Handmaiden seasilk in Blue Lagoon.  I just had to wind the balls and cast on.  I love how the pattern is lace, but with cables on the borders.  And I think the stole shape will be more versatile (a mega-scarf?) than the traditional triangle-y traditional shawl shape.  I don't even care if I don't get the thing done before we go in July.  What with the small amount of yarn and its light, slippery feel, it would make a good take-along project for the trip.

Meanwhile, the neck and front edges are on the Winter Sunset.  Ends are being woven in; facings tacked down, and then, I think, the ends of the sleeves will need to be whacked off and the cuffs re-knitted to make a more reasonable length.  Great thing about having cut your sweater up the middle from stem to stern--you're much less shy about taking the scissors to it again!

Thursday, May 6, 2010

Book Review: Sweater Quest by Adrienne Martini

It's no surprise that this book appealed to me.  It's about a woman who decides to challenge herself by knitting a major fair isle sweater.  At this point non-knitters are already starting to doze off while knitters' ears perk up.  It's definitely a book for The Craft and not the muggles; it's about knitting, the knitting world, and issues important thereto.  That's OK--there are millions of us worldwide and the internet (dare I say?) knits us into a community however far we are flung.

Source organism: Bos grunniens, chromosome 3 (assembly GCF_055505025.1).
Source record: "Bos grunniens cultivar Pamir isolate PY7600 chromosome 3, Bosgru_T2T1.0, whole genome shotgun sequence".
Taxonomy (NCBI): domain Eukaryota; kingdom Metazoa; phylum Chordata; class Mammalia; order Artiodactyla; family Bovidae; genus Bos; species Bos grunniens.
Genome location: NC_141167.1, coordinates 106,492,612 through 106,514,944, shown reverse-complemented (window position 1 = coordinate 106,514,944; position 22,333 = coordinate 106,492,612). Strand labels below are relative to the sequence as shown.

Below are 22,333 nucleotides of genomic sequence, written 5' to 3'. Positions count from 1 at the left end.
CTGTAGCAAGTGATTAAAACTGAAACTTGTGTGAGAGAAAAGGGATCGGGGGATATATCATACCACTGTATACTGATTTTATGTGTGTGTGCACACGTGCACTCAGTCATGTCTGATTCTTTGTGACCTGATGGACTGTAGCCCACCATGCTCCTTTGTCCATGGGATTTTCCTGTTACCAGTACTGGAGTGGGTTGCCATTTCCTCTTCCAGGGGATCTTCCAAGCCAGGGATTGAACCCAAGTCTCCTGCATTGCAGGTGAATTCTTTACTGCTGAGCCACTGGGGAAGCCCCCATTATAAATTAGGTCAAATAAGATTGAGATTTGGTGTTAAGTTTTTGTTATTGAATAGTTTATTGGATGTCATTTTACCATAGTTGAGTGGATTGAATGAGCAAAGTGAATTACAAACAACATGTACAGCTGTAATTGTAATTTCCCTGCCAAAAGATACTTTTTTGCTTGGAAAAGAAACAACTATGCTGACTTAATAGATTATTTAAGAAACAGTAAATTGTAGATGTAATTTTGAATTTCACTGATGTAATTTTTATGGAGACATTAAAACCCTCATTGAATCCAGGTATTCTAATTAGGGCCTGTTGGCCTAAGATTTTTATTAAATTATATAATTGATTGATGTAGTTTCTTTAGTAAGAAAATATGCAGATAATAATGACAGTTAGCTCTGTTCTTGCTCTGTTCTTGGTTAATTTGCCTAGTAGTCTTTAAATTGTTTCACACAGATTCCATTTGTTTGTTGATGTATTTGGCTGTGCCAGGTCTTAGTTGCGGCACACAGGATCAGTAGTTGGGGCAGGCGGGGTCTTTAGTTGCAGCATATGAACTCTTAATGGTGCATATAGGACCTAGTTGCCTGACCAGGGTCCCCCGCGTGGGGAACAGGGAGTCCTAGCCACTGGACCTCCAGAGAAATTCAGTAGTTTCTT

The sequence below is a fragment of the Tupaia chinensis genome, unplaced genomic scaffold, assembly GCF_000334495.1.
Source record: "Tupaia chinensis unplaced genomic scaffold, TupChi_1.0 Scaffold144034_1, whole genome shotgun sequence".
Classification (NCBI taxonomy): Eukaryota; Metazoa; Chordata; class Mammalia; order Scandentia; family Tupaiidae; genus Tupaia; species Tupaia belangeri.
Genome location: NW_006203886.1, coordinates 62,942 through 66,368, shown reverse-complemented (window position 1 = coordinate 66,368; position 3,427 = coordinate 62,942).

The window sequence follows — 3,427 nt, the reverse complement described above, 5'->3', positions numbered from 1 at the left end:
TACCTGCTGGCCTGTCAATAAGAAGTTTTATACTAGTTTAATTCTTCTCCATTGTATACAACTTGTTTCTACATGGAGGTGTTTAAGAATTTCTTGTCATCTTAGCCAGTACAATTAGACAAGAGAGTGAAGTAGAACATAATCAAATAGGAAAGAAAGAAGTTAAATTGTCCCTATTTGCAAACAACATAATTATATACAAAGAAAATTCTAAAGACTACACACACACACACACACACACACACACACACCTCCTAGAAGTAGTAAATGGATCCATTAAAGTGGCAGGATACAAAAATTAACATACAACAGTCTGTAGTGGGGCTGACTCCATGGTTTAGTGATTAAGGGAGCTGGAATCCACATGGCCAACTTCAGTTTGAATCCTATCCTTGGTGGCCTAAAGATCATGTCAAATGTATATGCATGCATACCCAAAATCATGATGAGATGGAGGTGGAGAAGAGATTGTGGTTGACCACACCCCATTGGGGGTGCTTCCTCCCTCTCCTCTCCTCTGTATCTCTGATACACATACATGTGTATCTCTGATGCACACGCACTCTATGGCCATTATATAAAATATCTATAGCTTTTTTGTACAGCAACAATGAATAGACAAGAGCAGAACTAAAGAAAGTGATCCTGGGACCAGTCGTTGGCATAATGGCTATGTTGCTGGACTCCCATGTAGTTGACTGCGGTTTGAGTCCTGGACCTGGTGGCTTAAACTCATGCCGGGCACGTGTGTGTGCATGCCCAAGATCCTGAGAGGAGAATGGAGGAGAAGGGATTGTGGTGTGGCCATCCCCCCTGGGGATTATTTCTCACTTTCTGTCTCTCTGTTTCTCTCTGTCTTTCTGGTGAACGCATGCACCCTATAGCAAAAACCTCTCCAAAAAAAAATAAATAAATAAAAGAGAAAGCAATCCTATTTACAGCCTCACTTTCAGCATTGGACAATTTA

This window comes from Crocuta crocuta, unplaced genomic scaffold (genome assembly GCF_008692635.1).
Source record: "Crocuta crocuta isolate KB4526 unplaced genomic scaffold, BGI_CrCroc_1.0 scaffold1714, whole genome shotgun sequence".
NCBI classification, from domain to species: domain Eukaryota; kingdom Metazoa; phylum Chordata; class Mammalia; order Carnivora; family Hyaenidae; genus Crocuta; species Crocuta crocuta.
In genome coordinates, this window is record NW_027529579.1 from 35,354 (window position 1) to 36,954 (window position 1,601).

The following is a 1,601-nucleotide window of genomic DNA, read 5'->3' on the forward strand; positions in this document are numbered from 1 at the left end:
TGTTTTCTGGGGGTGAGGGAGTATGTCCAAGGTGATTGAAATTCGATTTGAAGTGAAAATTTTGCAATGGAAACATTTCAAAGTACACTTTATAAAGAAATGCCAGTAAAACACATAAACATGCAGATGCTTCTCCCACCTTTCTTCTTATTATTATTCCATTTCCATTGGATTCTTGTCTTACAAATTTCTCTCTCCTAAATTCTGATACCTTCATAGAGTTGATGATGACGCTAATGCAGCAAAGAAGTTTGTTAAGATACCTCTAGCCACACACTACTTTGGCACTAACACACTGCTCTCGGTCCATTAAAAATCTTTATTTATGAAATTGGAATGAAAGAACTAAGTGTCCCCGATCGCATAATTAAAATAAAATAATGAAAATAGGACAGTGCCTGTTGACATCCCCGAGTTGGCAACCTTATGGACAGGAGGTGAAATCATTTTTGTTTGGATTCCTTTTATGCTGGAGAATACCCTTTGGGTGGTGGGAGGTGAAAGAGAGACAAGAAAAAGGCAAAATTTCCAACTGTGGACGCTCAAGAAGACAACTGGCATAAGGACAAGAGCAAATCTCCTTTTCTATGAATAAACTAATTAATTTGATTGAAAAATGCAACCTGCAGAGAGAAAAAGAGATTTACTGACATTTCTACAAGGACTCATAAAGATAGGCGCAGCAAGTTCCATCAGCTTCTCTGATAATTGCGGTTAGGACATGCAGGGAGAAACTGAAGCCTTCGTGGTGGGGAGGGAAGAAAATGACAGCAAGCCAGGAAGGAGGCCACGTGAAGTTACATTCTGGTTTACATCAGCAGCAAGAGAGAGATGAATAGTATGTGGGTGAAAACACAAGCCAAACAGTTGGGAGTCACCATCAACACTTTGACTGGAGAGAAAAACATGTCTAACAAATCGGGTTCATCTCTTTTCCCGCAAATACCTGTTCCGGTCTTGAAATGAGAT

The danger in the subtitle comes from Martini's choice to make an Alice Starmore sweater, Mary Tudor, the cover girl on the book Tudor Roses.  Starmore is famous both for being a design genius, especially with fair isle colorwork, and for being very adamant about control of her work and name, to the extent of lawsuits against yarn manufacturers and web sites.  Anyone can probably do what they want in private with any published pattern, but does publishing this book invite the wrath of the designer?